With apologies to The New York Times‘ Thomas Friedman, author of the 1989 opus From Beirut to Jerusalem, the future of the Middle East is now being forged between Beirut and Baghdad. It is in these capitals today where popular uprisings against Iranian power have taken hold. If Iran’s hard-won empire is to be preserved, these uprisings will either be assimilated and quietly “turned” by the ruling order, or, as has been the case in neighboring Syria, quelled by brute force.
In the first decade of this century, the bellicose surrogates of the Islamist regime in Iran proved adroit in filling the power vacuums that proliferated in the Middle East. In Lebanon after the Cedar Revolution, Syria officially withdrew its armed forces and intelligence agents that stifled Lebanese sovereignty, but Hezbollah, the “party of god” that Assad equipped with Iranian arms, endured. After the decapitation of Saddam Hussein’s despotism in Iraq, the Iranians sponsored a massive insurgency of Shia terrorists and guerrillas who infiltrated and undermined the free Iraqi government. In both lands, de facto statelets dedicated to the Khomeinist revolution were carved out in the south and in parts of the capital.
Today, Iraq and Lebanon groan under elaborate systems of economic mismanagement and elite corruption imposed and sustained by Persian might and largesse. Despite local and democratic trappings, the national governments in Beirut and Baghdad have long been a mere satrap of the black-robed mullah caste in Tehran.
As the Lebanese and Iraqi populations have learned anew in recent weeks, this anointed authority–exercised through the velayat-e faqui, or rule of the guardians–is at once unelected and unaccountable (including in its own homeland). Walid Jumblatt, the leader of the Lebanon’s Progressive Socialist Party and also its Druze community, has long perceived that the solution to the region’s troubles lies in defanging the “black vampire” in Tehran, the fulcrum of the Shia empire of “resistance.”
The sprawling, raucous protests across Iraq and Lebanon have implicitly signaled opposition to Iran’s political and military power structure that, overtly and covertly, have created the conditions for rampant misrule. Although it remains acutely dangerous for any protester, let alone any public figure, to make that point explicitly, it nonetheless follows that these historic uprisings have laid bare the full measure of Iran’s imperial overstretch.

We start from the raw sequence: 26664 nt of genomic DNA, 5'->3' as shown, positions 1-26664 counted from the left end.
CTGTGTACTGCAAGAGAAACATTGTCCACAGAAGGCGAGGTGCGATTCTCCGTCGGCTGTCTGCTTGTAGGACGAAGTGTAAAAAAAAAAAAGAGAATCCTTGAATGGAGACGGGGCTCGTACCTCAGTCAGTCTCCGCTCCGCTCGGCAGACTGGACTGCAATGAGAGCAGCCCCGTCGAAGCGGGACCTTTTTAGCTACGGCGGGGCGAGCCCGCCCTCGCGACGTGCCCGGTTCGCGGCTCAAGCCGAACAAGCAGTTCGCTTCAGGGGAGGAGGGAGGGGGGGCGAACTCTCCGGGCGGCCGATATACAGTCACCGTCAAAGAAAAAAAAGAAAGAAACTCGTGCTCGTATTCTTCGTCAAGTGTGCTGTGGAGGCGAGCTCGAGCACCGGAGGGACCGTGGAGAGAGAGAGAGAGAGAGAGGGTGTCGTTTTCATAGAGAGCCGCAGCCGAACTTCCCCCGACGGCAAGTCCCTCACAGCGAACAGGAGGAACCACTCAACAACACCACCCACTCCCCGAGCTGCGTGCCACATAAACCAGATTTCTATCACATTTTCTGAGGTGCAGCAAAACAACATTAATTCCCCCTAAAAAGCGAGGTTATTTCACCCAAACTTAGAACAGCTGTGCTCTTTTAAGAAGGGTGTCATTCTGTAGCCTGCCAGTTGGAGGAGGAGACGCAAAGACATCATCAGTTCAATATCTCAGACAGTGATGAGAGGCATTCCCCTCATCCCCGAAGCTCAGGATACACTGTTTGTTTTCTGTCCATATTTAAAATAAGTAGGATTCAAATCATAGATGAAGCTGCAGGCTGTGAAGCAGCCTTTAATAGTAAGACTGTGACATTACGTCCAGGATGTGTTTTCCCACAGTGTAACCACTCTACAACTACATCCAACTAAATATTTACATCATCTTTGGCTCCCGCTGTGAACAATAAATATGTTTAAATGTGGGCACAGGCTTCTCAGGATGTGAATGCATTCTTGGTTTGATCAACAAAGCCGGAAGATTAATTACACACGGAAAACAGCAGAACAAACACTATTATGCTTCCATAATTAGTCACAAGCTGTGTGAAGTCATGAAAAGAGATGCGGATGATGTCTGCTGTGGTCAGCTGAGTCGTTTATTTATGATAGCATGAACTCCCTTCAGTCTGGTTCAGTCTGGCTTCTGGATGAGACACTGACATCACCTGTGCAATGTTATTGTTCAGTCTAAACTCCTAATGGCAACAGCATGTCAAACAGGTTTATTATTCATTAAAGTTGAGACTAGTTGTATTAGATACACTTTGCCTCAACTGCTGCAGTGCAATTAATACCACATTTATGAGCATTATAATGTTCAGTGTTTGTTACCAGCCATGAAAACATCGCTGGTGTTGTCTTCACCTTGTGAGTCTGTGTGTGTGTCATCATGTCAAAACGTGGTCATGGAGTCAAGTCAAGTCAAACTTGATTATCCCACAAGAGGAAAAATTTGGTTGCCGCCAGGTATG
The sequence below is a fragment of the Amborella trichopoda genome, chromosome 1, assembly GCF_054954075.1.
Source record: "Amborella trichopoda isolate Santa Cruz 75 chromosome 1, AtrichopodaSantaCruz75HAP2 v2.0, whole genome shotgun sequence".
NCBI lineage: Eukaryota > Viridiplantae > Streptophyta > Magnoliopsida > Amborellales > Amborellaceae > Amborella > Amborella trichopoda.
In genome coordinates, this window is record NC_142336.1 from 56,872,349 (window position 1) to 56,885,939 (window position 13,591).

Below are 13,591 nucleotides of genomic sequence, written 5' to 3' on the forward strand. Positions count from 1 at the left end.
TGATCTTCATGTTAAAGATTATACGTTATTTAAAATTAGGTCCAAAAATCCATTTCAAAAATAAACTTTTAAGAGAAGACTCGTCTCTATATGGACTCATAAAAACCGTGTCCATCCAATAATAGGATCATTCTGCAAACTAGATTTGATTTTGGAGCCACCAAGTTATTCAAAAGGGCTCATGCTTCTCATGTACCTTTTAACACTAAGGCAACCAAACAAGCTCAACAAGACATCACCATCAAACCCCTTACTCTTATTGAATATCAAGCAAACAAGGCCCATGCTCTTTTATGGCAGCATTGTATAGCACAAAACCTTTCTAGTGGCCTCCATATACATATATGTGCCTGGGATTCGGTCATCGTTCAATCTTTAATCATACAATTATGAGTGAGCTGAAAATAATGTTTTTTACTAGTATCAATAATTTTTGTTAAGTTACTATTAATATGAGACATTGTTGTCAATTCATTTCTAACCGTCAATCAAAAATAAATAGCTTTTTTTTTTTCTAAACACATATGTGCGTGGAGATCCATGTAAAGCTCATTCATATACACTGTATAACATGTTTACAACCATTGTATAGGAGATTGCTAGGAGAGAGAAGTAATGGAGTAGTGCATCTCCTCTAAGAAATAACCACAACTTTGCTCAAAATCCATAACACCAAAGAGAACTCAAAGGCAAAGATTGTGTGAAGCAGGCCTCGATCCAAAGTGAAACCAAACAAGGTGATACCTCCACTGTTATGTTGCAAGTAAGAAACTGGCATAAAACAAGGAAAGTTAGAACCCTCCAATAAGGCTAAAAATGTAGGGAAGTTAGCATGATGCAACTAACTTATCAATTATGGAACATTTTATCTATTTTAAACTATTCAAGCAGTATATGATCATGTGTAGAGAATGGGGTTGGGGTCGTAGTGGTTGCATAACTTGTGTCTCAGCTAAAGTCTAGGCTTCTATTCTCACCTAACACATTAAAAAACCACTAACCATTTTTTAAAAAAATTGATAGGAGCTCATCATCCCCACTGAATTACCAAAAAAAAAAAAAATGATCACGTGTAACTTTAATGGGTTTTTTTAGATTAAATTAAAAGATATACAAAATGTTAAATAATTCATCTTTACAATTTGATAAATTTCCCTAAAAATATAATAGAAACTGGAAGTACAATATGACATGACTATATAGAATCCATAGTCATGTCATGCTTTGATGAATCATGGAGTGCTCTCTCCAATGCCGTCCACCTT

To recapitulate: In Iraq, demonstrations broke out on October 1 following growing criticism of endemic corruption and unemployment. The proximate cause of the protest was Prime Minister Adel Abdul Mahdi firing a popular general, Abdul-Wahab al-Saadi, from his post as deputy commander of the Counter-Terrorism Service. Public solidarity with a general renowned for his non-sectarian credentials soon escalated into calls to overthrow the government and halt Iranian meddling in internal Iraqi affairs.
A few weeks later, Lebanon was ready to erupt. Tensions had built up after months of public disquiet with Prime Minister Saad Hariri’s austerity budget and Lebanon’s ruinous economic plight. On October 17 the government’s proposal to impose a tax on the popular messaging and voice service WhatsApp sparked demonstrations and strikes across the country, from Sunni-dominated Tripoli in the north to Shia-dominated Tyre in the south. The protests have been distinguished by their resolutely non-sectarian appeal for a transition to a technocratic government.
After a brief interlude, it became clear that these displays of “sedition”–as the protests were labeled by senior adviser to Iran’s supreme leader Yahya Rahim Safavi–would not be tolerated. Repression became the order of the day. The demonstrators were bullied and menaced by state and non-state actors. Violence has been most severe in Iraq where Iranian Revolutionary Guard Corps Quds Force commander Suleimani arrived hours after the protests began. Militias accused by Iraqi security sources of taking orders from the Iran-linked Popular Mobilization Units (PMU) have led a bloody crackdown, killing hundreds. In Lebanon, where Iran’s power is less blatant, Hezbollah and Amal brigands have been harassing demonstrators in Martyrs’ Square and elsewhere. “The security forces don’t want to deal with the protests formally, so they do it informally, with thugs,” says Ali Hashem, a Lebanese commentator.
In the context of the Trump administration’s “maximum pressure campaign” against Iran, the choice before Supreme Leader Ayatollah Ali Khamenei is a daunting one. If the Islamic Republic expends its scarce resources to shore up proxy forces in the Levant and Mesopotamia, it further incurs the risk of sparking a revolt at home. (When Iranians took to the streets last year to protest against the regime, they chanted directly against their government’s revolutionary imperialism: “Death to Palestine,” “No to Gaza, no to Lebanon” and “Leave Syria and think of us.”) The alternative to this acute danger is for Tehran to abandon its vulnerable allies and their strategic foothold in the region, as well as to invite a rebellion not from the people of Iran but the hard-liners within the regime.
According to an Israeli estimate, the Islamic Republic’s long involvement and deep investment in the savage war in Syria has cost Iran $16 billion. The best hope of the long-suffering Lebanese and Iraqi people is that, at last, Tehran’s theocratic and imperial project is running out of cash.
Otherwise, the only currency to avail against Iran’s counterrevolutionary empire will be paid in blood.